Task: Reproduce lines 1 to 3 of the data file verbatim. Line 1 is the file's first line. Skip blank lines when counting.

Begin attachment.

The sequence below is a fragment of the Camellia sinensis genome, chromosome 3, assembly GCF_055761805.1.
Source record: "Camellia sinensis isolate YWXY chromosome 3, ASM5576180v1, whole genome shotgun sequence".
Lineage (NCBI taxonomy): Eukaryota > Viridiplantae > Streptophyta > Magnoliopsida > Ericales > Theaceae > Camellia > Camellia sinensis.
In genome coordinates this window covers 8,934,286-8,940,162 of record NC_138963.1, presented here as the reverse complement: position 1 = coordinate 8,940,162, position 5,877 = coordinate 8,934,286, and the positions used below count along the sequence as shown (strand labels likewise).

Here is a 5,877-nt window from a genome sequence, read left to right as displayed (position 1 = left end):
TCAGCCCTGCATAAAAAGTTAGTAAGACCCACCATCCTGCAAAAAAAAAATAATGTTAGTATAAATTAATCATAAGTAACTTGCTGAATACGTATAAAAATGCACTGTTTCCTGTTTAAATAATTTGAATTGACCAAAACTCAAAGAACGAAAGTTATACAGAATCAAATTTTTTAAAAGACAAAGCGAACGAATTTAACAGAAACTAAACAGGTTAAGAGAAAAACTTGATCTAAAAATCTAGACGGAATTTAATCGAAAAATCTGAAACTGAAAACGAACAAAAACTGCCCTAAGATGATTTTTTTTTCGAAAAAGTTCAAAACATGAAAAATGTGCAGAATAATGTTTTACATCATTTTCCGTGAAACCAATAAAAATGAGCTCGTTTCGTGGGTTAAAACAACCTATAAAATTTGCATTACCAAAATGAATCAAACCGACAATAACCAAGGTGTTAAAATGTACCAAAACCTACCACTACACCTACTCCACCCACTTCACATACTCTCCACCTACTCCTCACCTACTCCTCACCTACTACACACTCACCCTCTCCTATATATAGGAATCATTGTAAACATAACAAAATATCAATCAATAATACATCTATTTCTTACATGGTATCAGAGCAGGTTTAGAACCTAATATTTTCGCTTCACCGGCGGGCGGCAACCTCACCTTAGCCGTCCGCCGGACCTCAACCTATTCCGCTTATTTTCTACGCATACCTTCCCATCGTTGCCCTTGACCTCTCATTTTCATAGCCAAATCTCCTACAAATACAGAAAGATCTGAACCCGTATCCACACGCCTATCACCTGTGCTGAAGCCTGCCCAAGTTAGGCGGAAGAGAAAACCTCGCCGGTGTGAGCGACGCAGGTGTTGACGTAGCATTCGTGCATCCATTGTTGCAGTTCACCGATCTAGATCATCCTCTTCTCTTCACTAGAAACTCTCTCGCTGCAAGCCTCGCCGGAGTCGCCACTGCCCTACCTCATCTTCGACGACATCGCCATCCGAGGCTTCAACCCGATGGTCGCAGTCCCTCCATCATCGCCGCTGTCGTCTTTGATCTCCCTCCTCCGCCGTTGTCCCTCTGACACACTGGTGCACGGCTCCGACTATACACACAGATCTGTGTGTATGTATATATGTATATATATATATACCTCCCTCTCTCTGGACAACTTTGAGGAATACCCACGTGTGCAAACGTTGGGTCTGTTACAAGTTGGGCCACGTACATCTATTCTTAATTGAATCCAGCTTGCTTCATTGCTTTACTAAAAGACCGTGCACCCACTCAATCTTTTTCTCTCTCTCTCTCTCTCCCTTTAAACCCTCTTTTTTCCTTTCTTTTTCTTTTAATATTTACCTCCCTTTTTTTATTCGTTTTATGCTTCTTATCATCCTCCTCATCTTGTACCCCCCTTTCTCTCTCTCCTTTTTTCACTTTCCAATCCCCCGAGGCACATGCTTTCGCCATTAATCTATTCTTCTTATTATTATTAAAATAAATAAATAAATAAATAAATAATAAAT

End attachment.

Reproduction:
The sequence below is a fragment of the Camellia sinensis genome, chromosome 3, assembly GCF_055761805.1.
Source record: "Camellia sinensis isolate YWXY chromosome 3, ASM5576180v1, whole genome shotgun sequence".
Lineage (NCBI taxonomy): Eukaryota > Viridiplantae > Streptophyta > Magnoliopsida > Ericales > Theaceae > Camellia > Camellia sinensis.